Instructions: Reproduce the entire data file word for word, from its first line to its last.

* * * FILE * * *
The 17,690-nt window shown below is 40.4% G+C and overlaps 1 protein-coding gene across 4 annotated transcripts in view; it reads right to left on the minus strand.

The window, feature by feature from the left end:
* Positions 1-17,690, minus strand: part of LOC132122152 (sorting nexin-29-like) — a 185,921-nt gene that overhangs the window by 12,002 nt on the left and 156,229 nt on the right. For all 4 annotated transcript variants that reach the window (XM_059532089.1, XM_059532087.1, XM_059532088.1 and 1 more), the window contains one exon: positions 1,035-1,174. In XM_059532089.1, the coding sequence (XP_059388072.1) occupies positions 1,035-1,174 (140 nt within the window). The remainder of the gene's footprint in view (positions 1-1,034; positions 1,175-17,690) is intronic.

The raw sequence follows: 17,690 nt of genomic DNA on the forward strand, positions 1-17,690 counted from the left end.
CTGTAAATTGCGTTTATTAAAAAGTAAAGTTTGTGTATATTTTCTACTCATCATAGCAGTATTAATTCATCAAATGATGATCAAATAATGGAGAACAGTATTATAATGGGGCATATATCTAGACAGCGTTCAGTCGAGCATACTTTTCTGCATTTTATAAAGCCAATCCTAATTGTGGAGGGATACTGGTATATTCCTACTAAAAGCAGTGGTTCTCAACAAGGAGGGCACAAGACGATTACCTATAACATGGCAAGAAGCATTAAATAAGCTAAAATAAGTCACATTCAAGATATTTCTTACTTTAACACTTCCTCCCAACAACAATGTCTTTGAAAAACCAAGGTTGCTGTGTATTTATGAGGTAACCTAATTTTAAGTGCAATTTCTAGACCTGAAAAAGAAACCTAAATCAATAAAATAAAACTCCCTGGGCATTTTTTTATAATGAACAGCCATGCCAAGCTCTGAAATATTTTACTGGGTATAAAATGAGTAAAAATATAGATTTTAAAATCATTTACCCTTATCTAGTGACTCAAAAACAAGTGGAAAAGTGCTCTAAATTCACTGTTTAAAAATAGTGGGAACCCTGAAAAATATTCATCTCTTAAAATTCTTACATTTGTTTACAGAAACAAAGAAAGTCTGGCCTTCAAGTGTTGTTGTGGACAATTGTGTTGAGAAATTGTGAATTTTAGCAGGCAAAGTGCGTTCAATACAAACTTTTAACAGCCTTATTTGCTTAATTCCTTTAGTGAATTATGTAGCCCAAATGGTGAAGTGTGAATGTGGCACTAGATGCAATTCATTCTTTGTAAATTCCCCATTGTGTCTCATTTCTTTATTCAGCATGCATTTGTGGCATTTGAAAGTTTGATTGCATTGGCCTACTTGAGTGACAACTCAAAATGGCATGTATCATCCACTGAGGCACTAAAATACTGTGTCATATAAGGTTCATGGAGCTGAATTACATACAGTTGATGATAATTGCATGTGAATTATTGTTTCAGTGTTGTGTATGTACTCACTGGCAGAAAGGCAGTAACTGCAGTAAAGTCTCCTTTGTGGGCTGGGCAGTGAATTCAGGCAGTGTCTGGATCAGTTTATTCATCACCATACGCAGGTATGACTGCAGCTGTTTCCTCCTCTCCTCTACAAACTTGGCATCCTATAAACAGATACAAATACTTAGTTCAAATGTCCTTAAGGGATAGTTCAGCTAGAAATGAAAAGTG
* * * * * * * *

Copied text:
The 17,690-nt window shown below is 40.4% G+C and overlaps 1 protein-coding gene across 4 annotated transcripts in view; it reads right to left on the minus strand.

The window, feature by feature from the left end:
* Positions 1-17,690, minus strand: part of LOC132122152 (sorting nexin-29-like) — a 185,921-nt gene that overhangs the window by 12,002 nt on the left and 156,229 nt on the right. For all 4 annotated transcript variants that reach the window (XM_059532089.1, XM_059532087.1, XM_059532088.1 and 1 more), the window contains one exon: positions 1,035-1,174. In XM_059532089.1, the coding sequence (XP_059388072.1) occupies positions 1,035-1,174 (140 nt within the window). The remainder of the gene's footprint in view (positions 1-1,034; positions 1,175-17,690) is intronic.

The raw sequence follows: 17,690 nt of genomic DNA on the forward strand, positions 1-17,690 counted from the left end.
CTGTAAATTGCGTTTATTAAAAAGTAAAGTTTGTGTATATTTTCTACTCATCATAGCAGTATTAATTCATCAAATGATGATCAAATAATGGAGAACAGTATTATAATGGGGCATATATCTAGACAGCGTTCAGTCGAGCATACTTTTCTGCATTTTATAAAGCCAATCCTAATTGTGGAGGGATACTGGTATATTCCTACTAAAAGCAGTGGTTCTCAACAAGGAGGGCACAAGACGATTACCTATAACATGGCAAGAAGCATTAAATAAGCTAAAATAAGTCACATTCAAGATATTTCTTACTTTAACACTTCCTCCCAACAACAATGTCTTTGAAAAACCAAGGTTGCTGTGTATTTATGAGGTAACCTAATTTTAAGTGCAATTTCTAGACCTGAAAAAGAAACCTAAATCAATAAAATAAAACTCCCTGGGCATTTTTTTATAATGAACAGCCATGCCAAGCTCTGAAATATTTTACTGGGTATAAAATGAGTAAAAATATAGATTTTAAAATCATTTACCCTTATCTAGTGACTCAAAAACAAGTGGAAAAGTGCTCTAAATTCACTGTTTAAAAATAGTGGGAACCCTGAAAAATATTCATCTCTTAAAATTCTTACATTTGTTTACAGAAACAAAGAAAGTCTGGCCTTCAAGTGTTGTTGTGGACAATTGTGTTGAGAAATTGTGAATTTTAGCAGGCAAAGTGCGTTCAATACAAACTTTTAACAGCCTTATTTGCTTAATTCCTTTAGTGAATTATGTAGCCCAAATGGTGAAGTGTGAATGTGGCACTAGATGCAATTCATTCTTTGTAAATTCCCCATTGTGTCTCATTTCTTTATTCAGCATGCATTTGTGGCATTTGAAAGTTTGATTGCATTGGCCTACTTGAGTGACAACTCAAAATGGCATGTATCATCCACTGAGGCACTAAAATACTGTGTCATATAAGGTTCATGGAGCTGAATTACATACAGTTGATGATAATTGCATGTGAATTATTGTTTCAGTGTTGTGTATGTACTCACTGGCAGAAAGGCAGTAACTGCAGTAAAGTCTCCTTTGTGGGCTGGGCAGTGAATTCAGGCAGTGTCTGGATCAGTTTATTCATCACCATACGCAGGTATGACTGCAGCTGTTTCCTCCTCTCCTCTACAAACTTGGCATCCTATAAACAGATACAAATACTTAGTTCAAATGTCCTTAAGGGATAGTTCAGCTAGAAATGAAAAGTG